In this book I’m telling the story as if something is gone – like Beirut is gone – and in A Game for Swallows there is a lot of tenderness, as if I wanted to keep Beirut alive. In I Remember, even the title it’s as if it’s already past. I don’t know. In the French version the pages are not numbered. I wanted the reader to start the book anywhere. I’m not sure it started with the 2006 bombing. The first memory was the one about the first time we went to the Western side of Beirut. This is the first one I wrote. I was talking to a friend that day and I realized I remembered that the first time we went to West Beirut with my parents. I felt like I was in a foreign country and for the first two days I completely lost my mother tongues. I completely lost Arabic and French and I started to speak with everyone in English. I didn’t really speak English but I felt like I had to use a foreign language. I was 11, I think. It took me two days to realize that I was still in the same country–in the same city. I realized that I had to get to know the city after the war. We used to live in a very small place that was very protected and we couldn’t go to the other side. Once I was able to go to the other side I felt like I had to know everything about this other side.

I’m sure that your parents were trying to shield you from the war as much as they could while still keeping you safe. What has it been like for them to read your books?

[laughs] My mom was like “oh my god we did everything we could but it didn’t work. She remembers everything!” She was very upset. At first they were a bit surprised to see that there were so many things that I remembered, but I think it was also good for everyone to finally talk about it. Once I wrote this book we finally could talk about it as if it it was about our pasts. I think this was important for them–and for me of course–just to say, this happened and we can talk about it. It was difficult for me in A Game for Swallows to draw my parents and to make them talk. I don’t feel like they are the main characters. Do you feel that? I think it’s more about Beirut and everyday life and those people and it’s about this family, but we don’t really know who they are.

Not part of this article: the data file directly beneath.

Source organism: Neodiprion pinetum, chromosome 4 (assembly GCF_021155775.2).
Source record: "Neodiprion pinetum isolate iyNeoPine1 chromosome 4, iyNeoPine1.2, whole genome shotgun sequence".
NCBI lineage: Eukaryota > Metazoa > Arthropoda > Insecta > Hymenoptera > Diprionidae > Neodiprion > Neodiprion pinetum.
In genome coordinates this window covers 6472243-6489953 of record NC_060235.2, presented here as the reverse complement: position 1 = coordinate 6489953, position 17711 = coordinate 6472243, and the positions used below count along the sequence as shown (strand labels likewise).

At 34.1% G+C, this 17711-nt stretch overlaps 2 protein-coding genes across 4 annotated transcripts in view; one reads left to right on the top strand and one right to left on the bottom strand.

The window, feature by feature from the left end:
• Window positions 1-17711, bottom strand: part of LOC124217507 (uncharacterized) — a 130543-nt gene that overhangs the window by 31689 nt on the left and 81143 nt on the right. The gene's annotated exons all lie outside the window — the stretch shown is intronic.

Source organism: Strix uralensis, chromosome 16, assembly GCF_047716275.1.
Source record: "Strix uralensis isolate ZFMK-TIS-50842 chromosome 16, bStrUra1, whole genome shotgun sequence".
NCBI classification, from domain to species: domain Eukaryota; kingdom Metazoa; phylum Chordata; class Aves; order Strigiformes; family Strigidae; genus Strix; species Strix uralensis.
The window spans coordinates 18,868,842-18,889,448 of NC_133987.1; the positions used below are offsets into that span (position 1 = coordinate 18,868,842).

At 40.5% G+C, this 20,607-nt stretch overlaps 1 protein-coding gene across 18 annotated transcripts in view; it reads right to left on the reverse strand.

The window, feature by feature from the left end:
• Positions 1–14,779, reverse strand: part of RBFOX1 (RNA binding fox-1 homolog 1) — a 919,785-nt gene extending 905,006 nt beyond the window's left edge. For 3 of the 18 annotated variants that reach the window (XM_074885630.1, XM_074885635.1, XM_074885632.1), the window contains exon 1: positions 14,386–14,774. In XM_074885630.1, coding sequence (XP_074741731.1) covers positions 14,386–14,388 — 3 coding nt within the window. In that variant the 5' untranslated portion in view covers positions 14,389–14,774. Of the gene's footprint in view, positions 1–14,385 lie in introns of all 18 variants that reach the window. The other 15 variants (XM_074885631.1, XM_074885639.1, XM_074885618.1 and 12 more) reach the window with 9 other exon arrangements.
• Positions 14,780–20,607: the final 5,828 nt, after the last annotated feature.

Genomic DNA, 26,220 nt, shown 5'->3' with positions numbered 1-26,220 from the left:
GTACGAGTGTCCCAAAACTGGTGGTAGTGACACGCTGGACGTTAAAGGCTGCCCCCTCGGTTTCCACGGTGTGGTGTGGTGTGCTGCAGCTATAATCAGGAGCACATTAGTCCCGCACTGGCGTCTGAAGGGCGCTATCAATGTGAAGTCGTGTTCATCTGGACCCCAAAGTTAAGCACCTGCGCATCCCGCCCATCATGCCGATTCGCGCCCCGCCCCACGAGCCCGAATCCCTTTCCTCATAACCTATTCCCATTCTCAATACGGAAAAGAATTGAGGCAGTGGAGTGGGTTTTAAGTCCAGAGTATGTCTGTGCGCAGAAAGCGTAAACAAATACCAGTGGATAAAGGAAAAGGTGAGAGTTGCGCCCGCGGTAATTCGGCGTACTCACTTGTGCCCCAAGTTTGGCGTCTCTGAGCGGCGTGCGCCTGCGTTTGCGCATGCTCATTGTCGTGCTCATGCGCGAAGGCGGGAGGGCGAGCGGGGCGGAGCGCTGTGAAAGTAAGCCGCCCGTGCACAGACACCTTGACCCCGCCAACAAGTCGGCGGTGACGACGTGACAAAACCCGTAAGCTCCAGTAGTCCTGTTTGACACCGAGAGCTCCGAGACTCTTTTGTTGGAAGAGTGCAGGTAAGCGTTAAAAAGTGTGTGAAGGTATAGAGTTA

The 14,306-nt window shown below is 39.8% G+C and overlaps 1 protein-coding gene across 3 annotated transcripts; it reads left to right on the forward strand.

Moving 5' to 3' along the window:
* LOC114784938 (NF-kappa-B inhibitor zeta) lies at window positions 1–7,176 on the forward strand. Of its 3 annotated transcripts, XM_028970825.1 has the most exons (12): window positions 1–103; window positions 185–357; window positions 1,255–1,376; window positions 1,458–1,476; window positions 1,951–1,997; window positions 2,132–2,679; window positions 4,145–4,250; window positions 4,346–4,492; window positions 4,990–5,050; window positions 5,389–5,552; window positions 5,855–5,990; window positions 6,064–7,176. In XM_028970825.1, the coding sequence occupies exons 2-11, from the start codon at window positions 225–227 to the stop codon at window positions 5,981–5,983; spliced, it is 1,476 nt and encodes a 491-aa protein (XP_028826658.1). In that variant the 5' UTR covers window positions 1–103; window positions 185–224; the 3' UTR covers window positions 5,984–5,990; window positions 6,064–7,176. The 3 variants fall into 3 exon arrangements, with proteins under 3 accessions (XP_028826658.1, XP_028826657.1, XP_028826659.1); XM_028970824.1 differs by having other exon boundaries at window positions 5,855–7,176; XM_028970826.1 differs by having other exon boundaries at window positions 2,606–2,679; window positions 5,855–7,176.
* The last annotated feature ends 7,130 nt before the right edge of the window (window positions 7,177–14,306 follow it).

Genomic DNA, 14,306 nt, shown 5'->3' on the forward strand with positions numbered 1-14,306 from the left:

I think that’s true. There’s so much detail about the experience, but the book also gives the sense that it’s not unique. That something very similar is happening in almost every building on both sides of the city.

When I signed books in Beirut the first time, someone told me, we lived exactly the same, but on the other side. He was living in West Beirut. This was very important for me to see that we can connect with our memories. In Lebanon we really don’t talk about the Civil War. In school, the history books stop in the sixties.

You’re visiting Beirut right now, from your perspective, how has city changed in recent years?